Community in a Time of Isolation


We live in unusual times.

In the last 12 months we have experienced drought, bushfires and now the Covid19 virus. It has been a challenging time with more to come. The Australian Prime Minister has stated that this will be our toughest year. This is something we have never experienced. The message being delivered to us is to remain at home and only leave for essential purposes, many of our regular activities have been curtailed, meeting in groups is limited and we are instructed to maintain physical distance between ourselves and others.

We have new terms in our lexicon. Social distancing is a term that even a month ago most of us had never heard before.

We are confused and many of us are frightened. The temptation is to view others with suspicion, as potential carriers. If this suspicion remains unchecked, we will start to lose trust in others and our supplies of social capital will diminish.

In times like these we need to conquer our fear. In his farewell address (1961) Dwight D. Eisenhower said “This world of ours… must avoid becoming a community of dreadful fear and hate, and be, instead, a proud confederation of mutual trust and respect.” Although, his context was in terms of the future of the people of the USA his comments are relevant to us today. We cannot let fear overtake us. Once we are dominated by fear we make poor decisions and close others out. We begin to live in a world of us and them and not a world of we.

Maintaining Community in a Time of Social Isolation

As a species we crave connection with others. Our social greetings often involve physical shows of respect and affection. The hug, the handshake and the kiss but in the current pandemic this has changed. We are physically distant from others. How can we maintain and continue to build community through these times?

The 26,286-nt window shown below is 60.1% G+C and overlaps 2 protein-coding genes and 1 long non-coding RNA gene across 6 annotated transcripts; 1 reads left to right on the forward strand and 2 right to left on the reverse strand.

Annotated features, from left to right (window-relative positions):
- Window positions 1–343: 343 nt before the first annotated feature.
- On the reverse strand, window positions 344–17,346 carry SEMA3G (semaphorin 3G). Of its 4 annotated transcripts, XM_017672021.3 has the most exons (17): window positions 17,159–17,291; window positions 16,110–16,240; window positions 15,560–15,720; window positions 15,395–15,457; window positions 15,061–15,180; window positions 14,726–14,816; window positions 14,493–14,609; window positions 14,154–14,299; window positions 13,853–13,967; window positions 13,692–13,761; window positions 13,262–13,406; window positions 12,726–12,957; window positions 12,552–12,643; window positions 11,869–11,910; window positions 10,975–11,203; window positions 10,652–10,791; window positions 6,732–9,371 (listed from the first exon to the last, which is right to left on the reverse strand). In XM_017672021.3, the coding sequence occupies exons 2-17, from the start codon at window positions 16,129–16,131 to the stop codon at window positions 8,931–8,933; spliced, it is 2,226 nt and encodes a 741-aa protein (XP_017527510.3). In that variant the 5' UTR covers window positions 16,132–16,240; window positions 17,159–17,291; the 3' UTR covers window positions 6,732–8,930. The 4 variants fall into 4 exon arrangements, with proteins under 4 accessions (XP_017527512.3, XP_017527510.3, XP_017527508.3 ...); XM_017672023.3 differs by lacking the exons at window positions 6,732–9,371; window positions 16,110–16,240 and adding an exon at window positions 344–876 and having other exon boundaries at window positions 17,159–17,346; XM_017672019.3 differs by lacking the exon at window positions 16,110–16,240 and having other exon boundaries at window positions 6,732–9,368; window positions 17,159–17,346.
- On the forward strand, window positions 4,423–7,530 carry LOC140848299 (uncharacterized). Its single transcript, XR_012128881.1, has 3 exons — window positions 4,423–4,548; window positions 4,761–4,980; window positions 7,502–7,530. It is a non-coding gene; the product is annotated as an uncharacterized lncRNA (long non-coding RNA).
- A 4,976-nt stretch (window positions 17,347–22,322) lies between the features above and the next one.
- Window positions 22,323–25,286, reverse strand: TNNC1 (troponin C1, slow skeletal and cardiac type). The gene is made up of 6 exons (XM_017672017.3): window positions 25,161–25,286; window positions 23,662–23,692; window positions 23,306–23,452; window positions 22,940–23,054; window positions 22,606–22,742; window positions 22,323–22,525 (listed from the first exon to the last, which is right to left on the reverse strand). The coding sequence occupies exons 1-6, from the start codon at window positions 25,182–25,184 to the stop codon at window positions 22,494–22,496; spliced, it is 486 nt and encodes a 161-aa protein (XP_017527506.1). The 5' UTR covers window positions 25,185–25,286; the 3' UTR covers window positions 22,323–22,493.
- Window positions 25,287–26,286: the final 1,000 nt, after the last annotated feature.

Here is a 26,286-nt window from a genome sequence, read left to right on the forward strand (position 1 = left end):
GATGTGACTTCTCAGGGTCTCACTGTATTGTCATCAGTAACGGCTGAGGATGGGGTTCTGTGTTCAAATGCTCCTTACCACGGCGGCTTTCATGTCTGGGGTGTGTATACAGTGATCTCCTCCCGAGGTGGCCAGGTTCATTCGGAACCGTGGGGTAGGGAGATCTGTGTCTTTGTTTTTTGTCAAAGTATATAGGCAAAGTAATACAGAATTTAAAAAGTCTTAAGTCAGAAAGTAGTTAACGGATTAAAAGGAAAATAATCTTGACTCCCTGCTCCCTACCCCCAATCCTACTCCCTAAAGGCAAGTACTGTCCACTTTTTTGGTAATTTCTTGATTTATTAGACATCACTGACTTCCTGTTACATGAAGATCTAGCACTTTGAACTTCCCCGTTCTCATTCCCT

Fortunately, we are a creative species and many have led the way in creating ways for us to maintain contact and keep our civil society intact. Let’s look at some things we can do to build community in isolation.

The Kindness Card

The Kindness Card has appeared in a few configurations. This is a simple act. A printed or written card delivered in neighbours letterboxes simply stating that if they are isolating help from others is available by emailing or calling the card writer. Simple.

Social Media

Social media in all its forms has been criticised for isolating us from others, a time waster. But during this time, it is a fantastic way to maintain contact with neighbours and friends. This is so simple to do. Start a private page in Facebook, or other media and invite neighbours to join in. You could do this by simply notifying them through a note in their letterboxes.

Regular Teleconferencing

Another simple action. Set up a meeting in Zoom or Skype or similar and invite neighbours. Have a regular catch up. The beauty here is that we can see and hear others all from the safety of our home.

Virtual Coffee or Drink Catchup

Similar to teleconferencing. Arrange a time for coffee or drinks with others and use a video messaging or teleconferencing service.

Random Acts of Kindness

Simply, be kind to one another. A phone call, a gift on front step. A caring gesture, especially for vulnerable populations.

Volunteer Kindness and Care Groups

These are springing up in a number of places. An organised care network who are available to assist those isolated or vulnerable with tasks.

Happy Hour Drinks

Many neighbourhoods prior to the pandemic had regular physical catchups and happy hour drink sessions with each other. Some people have continued this by being in their driveway or in their front yard at the same time for catch up drinks. They talk to each other across the road or through the fence. Maintain appropriate distance and still are in contact with each other.

Regular Emails

Send emails out to your neighbours throughout the week. Ask how others are going, offer help to others. A little action, but often the small actions are the most powerful.


There are so many things we can be doing, even in isolation to maintain connection with others. Use the technology at our disposal, be there for each other by offering to help where needed, continue to look out for each other. As the Prime Minister of New Zealand said, “Go home tonight and check on your neighbours, start a phone tree with your street, plan how you’ll stay in touch with one another. We will get through this together, but only if we stick together so please be strong and be kind.”

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